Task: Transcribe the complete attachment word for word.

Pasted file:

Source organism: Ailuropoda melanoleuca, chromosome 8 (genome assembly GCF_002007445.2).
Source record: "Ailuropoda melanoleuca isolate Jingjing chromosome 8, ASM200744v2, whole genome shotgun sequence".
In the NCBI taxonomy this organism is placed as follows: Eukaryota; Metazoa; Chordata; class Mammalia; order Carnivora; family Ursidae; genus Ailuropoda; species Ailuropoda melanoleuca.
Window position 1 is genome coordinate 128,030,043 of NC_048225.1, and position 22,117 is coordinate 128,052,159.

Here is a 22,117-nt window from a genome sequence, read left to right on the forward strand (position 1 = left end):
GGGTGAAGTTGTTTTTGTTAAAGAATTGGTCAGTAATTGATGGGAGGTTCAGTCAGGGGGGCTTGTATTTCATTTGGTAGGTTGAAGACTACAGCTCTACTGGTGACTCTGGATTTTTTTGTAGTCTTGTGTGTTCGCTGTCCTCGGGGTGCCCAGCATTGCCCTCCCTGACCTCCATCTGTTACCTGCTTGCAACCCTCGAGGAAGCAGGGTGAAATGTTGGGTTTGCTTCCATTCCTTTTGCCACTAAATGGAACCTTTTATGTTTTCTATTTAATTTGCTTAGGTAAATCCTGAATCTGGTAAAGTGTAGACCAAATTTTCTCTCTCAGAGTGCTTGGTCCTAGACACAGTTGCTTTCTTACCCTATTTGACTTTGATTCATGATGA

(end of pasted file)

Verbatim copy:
Source organism: Ailuropoda melanoleuca, chromosome 8 (genome assembly GCF_002007445.2).
Source record: "Ailuropoda melanoleuca isolate Jingjing chromosome 8, ASM200744v2, whole genome shotgun sequence".
In the NCBI taxonomy this organism is placed as follows: Eukaryota; Metazoa; Chordata; class Mammalia; order Carnivora; family Ursidae; genus Ailuropoda; species Ailuropoda melanoleuca.
Window position 1 is genome coordinate 128,030,043 of NC_048225.1, and position 22,117 is coordinate 128,052,159.

Here is a 22,117-nt window from a genome sequence, read left to right on the forward strand (position 1 = left end):
GGGTGAAGTTGTTTTTGTTAAAGAATTGGTCAGTAATTGATGGGAGGTTCAGTCAGGGGGGCTTGTATTTCATTTGGTAGGTTGAAGACTACAGCTCTACTGGTGACTCTGGATTTTTTTGTAGTCTTGTGTGTTCGCTGTCCTCGGGGTGCCCAGCATTGCCCTCCCTGACCTCCATCTGTTACCTGCTTGCAACCCTCGAGGAAGCAGGGTGAAATGTTGGGTTTGCTTCCATTCCTTTTGCCACTAAATGGAACCTTTTATGTTTTCTATTTAATTTGCTTAGGTAAATCCTGAATCTGGTAAAGTGTAGACCAAATTTTCTCTCTCAGAGTGCTTGGTCCTAGACACAGTTGCTTTCTTACCCTATTTGACTTTGATTCATGATGA